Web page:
November 12, 2014

Book Review: "Phoning Home" by Jacob M. Appel

(CCLaP is dedicated to reviewing as many contemporary books as possible, including self-published volumes; click here to learn how to submit your own book for possible review, although be warned that it needs to have been published within the last 18 months to be considered. For the complete list of all books reviewed here, as well as the next books scheduled to be read, click here.)

Phoning Home, by Jacob M. Appel

Phoning Home
By Jacob M. Appel
The University of South Carolina Press
Reviewed by Jason Pettus

Jacob M. Appel's Phoning Home is the type of essay collection I really love, which made it a welcome sight when arriving in my mailbox earlier this year. A doctor, lawyer, and ethics professor based out of New York, as well as a veteran fiction writer (both of novels and short stories) and a regular contributor to the Huffington Post, he puts all of these experiences to good use in this newest book, penning personal yet analytical non-fiction pieces on such varied subjects as his Jewish upbringing, the morality of playing pranks, and a lot more, combining the flair and style of a creative writer with the fastidiousness and attention to detail that you would expect from such an academe. Always entertaining while often also being quite thought-provoking, this is a book for those who like their literature smart, compelling, yet not too terribly dense, and it comes enthusiastically recommended today for a general audience, and especially those interested in Jewish-American history and the practical complications of theoretical ethical decisions.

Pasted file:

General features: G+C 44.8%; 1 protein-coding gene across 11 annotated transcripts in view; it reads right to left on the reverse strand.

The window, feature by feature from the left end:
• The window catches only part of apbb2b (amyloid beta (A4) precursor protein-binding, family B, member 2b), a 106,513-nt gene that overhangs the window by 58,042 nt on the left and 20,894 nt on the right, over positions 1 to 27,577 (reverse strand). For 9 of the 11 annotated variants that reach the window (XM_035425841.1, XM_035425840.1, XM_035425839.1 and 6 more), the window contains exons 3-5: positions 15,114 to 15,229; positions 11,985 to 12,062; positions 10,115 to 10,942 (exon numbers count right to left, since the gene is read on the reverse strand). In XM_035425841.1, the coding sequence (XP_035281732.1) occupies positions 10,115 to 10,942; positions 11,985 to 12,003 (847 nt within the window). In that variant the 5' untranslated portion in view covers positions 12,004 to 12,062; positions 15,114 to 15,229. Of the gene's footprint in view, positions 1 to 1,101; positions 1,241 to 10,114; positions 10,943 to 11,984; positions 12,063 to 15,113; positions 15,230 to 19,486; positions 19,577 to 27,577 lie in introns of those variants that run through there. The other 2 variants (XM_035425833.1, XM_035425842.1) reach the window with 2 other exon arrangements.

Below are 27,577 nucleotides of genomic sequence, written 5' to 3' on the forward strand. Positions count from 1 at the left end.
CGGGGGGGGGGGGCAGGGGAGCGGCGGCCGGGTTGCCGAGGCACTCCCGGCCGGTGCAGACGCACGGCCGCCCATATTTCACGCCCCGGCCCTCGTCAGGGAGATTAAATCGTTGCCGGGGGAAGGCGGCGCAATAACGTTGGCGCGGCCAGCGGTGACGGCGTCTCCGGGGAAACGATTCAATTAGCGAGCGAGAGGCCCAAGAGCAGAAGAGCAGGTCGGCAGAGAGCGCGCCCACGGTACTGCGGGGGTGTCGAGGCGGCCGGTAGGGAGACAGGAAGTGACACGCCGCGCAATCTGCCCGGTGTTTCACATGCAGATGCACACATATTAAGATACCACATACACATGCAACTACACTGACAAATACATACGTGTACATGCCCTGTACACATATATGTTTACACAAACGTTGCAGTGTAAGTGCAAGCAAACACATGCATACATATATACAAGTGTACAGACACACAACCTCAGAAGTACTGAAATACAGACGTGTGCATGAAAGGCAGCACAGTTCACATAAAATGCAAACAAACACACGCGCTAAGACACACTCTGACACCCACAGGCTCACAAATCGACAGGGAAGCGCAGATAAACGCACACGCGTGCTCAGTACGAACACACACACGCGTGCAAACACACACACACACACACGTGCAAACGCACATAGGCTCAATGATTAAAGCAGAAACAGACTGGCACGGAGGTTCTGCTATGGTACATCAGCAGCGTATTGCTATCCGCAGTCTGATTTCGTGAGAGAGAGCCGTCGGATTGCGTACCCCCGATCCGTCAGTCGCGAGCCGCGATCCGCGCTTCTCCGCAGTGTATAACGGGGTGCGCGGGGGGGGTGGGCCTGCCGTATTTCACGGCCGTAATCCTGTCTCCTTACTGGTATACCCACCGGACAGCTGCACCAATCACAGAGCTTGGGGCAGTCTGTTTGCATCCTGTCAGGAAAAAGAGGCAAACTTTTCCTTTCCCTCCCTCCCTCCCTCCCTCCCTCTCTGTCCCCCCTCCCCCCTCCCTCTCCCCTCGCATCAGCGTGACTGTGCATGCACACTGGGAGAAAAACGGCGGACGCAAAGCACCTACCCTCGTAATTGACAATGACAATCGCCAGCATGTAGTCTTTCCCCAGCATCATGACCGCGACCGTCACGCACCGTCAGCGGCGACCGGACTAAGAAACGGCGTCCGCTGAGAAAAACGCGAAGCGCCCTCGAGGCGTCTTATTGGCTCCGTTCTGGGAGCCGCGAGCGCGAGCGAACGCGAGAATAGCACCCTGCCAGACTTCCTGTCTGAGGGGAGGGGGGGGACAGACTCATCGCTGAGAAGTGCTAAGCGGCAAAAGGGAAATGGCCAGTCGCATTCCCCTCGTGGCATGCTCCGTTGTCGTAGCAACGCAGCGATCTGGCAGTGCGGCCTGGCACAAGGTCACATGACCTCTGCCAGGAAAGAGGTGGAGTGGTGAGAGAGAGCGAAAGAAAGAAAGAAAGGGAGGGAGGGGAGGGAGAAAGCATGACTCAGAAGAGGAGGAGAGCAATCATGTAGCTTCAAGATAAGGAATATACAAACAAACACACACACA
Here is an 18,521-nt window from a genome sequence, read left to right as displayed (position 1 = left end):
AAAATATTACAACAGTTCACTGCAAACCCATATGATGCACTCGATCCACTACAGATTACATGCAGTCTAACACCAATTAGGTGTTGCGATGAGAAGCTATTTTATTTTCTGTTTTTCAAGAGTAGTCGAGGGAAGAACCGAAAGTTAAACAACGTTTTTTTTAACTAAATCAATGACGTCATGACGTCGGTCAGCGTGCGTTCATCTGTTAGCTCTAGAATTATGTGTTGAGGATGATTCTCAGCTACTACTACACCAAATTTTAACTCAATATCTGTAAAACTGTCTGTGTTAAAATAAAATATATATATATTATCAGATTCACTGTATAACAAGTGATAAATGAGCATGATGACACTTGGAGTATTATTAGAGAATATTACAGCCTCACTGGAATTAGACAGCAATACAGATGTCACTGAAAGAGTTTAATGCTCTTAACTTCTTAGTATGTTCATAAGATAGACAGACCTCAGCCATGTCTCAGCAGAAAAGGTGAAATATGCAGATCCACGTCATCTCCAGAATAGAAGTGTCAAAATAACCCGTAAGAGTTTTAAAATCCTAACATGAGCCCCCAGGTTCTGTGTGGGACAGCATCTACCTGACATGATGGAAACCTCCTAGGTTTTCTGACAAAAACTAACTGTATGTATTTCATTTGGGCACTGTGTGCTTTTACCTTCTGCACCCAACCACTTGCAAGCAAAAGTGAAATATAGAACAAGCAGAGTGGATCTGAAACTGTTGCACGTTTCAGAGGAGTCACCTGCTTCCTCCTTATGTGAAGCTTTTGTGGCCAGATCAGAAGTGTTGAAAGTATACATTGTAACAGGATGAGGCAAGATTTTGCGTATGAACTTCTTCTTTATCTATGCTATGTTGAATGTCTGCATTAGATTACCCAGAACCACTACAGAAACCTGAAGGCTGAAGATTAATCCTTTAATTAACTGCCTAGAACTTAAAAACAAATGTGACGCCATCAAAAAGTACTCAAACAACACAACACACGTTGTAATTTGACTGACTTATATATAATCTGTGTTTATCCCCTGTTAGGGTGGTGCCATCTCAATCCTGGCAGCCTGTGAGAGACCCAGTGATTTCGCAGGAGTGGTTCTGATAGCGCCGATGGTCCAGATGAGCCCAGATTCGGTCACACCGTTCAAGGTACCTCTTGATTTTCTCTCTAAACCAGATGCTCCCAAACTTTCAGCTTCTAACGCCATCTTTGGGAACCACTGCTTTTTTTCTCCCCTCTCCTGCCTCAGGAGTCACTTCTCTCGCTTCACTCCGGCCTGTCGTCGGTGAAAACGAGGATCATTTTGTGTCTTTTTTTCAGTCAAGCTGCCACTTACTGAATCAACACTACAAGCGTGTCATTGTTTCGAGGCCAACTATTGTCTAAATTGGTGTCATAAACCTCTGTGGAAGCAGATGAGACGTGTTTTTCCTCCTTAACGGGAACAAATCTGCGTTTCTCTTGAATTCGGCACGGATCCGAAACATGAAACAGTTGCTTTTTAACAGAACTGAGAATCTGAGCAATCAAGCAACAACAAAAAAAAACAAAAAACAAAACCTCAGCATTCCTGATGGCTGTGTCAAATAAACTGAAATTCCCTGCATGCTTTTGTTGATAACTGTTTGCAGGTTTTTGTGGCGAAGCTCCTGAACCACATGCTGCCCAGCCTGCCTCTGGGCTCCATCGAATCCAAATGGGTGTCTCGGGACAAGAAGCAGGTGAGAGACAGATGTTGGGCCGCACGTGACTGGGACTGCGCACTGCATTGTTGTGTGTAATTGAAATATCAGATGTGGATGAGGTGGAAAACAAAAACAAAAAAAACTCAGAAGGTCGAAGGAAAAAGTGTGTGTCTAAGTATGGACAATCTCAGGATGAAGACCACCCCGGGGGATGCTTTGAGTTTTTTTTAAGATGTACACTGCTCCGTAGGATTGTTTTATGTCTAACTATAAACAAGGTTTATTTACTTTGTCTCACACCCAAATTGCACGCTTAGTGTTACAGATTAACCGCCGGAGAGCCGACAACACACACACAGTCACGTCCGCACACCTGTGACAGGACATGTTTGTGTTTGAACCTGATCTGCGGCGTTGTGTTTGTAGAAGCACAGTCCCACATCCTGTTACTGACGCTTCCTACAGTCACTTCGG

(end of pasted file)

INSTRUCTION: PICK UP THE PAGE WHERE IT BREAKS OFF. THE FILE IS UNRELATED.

Out of 10: 9.3

Read even more about Phoning Home: Official site | Amazon | GoodReads | LibraryThing | Shelfari | Wikipedia

Filed by Jason Pettus at 9:37 AM, November 12, 2014. Filed under: Literature | Literature:Nonfiction | Reviews |